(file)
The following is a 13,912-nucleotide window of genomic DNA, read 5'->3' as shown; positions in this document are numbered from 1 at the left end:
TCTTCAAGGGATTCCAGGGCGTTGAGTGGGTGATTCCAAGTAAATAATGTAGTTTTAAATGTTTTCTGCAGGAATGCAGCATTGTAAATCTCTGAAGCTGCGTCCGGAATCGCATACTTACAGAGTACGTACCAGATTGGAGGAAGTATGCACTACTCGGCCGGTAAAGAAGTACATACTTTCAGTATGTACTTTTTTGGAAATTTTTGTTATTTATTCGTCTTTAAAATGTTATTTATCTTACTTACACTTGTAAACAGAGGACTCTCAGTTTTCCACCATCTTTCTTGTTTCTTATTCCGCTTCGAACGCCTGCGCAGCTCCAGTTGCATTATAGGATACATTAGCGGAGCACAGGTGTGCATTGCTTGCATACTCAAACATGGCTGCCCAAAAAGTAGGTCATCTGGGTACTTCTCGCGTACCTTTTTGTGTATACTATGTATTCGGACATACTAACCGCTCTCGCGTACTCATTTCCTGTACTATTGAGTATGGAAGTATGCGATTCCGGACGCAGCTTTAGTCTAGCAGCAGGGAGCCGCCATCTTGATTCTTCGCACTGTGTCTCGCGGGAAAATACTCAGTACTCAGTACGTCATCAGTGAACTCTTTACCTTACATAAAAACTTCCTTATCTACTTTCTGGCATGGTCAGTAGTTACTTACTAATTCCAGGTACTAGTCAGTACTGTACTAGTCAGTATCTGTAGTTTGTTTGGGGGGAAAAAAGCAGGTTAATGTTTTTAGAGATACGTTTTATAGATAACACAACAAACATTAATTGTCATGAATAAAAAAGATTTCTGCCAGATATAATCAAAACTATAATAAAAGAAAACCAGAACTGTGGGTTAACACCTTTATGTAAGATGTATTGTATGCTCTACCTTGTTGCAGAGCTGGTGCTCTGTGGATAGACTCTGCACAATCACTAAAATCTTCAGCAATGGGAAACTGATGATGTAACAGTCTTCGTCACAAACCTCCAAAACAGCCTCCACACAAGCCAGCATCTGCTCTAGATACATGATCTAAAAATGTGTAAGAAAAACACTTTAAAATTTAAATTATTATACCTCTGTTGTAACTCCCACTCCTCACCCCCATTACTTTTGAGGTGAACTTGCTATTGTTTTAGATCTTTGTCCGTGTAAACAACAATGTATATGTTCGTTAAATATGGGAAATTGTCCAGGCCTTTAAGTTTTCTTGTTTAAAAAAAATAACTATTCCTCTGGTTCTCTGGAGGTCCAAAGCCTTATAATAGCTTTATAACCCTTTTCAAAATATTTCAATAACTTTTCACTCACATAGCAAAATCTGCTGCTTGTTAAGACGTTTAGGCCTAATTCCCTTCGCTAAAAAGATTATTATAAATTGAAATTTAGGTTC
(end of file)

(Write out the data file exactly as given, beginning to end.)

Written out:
The following is a 13,912-nucleotide window of genomic DNA, read 5'->3' as shown; positions in this document are numbered from 1 at the left end:
TCTTCAAGGGATTCCAGGGCGTTGAGTGGGTGATTCCAAGTAAATAATGTAGTTTTAAATGTTTTCTGCAGGAATGCAGCATTGTAAATCTCTGAAGCTGCGTCCGGAATCGCATACTTACAGAGTACGTACCAGATTGGAGGAAGTATGCACTACTCGGCCGGTAAAGAAGTACATACTTTCAGTATGTACTTTTTTGGAAATTTTTGTTATTTATTCGTCTTTAAAATGTTATTTATCTTACTTACACTTGTAAACAGAGGACTCTCAGTTTTCCACCATCTTTCTTGTTTCTTATTCCGCTTCGAACGCCTGCGCAGCTCCAGTTGCATTATAGGATACATTAGCGGAGCACAGGTGTGCATTGCTTGCATACTCAAACATGGCTGCCCAAAAAGTAGGTCATCTGGGTACTTCTCGCGTACCTTTTTGTGTATACTATGTATTCGGACATACTAACCGCTCTCGCGTACTCATTTCCTGTACTATTGAGTATGGAAGTATGCGATTCCGGACGCAGCTTTAGTCTAGCAGCAGGGAGCCGCCATCTTGATTCTTCGCACTGTGTCTCGCGGGAAAATACTCAGTACTCAGTACGTCATCAGTGAACTCTTTACCTTACATAAAAACTTCCTTATCTACTTTCTGGCATGGTCAGTAGTTACTTACTAATTCCAGGTACTAGTCAGTACTGTACTAGTCAGTATCTGTAGTTTGTTTGGGGGGAAAAAAGCAGGTTAATGTTTTTAGAGATACGTTTTATAGATAACACAACAAACATTAATTGTCATGAATAAAAAAGATTTCTGCCAGATATAATCAAAACTATAATAAAAGAAAACCAGAACTGTGGGTTAACACCTTTATGTAAGATGTATTGTATGCTCTACCTTGTTGCAGAGCTGGTGCTCTGTGGATAGACTCTGCACAATCACTAAAATCTTCAGCAATGGGAAACTGATGATGTAACAGTCTTCGTCACAAACCTCCAAAACAGCCTCCACACAAGCCAGCATCTGCTCTAGATACATGATCTAAAAATGTGTAAGAAAAACACTTTAAAATTTAAATTATTATACCTCTGTTGTAACTCCCACTCCTCACCCCCATTACTTTTGAGGTGAACTTGCTATTGTTTTAGATCTTTGTCCGTGTAAACAACAATGTATATGTTCGTTAAATATGGGAAATTGTCCAGGCCTTTAAGTTTTCTTGTTTAAAAAAAATAACTATTCCTCTGGTTCTCTGGAGGTCCAAAGCCTTATAATAGCTTTATAACCCTTTTCAAAATATTTCAATAACTTTTCACTCACATAGCAAAATCTGCTGCTTGTTAAGACGTTTAGGCCTAATTCCCTTCGCTAAAAAGATTATTATAAATTGAAATTTAGGTTC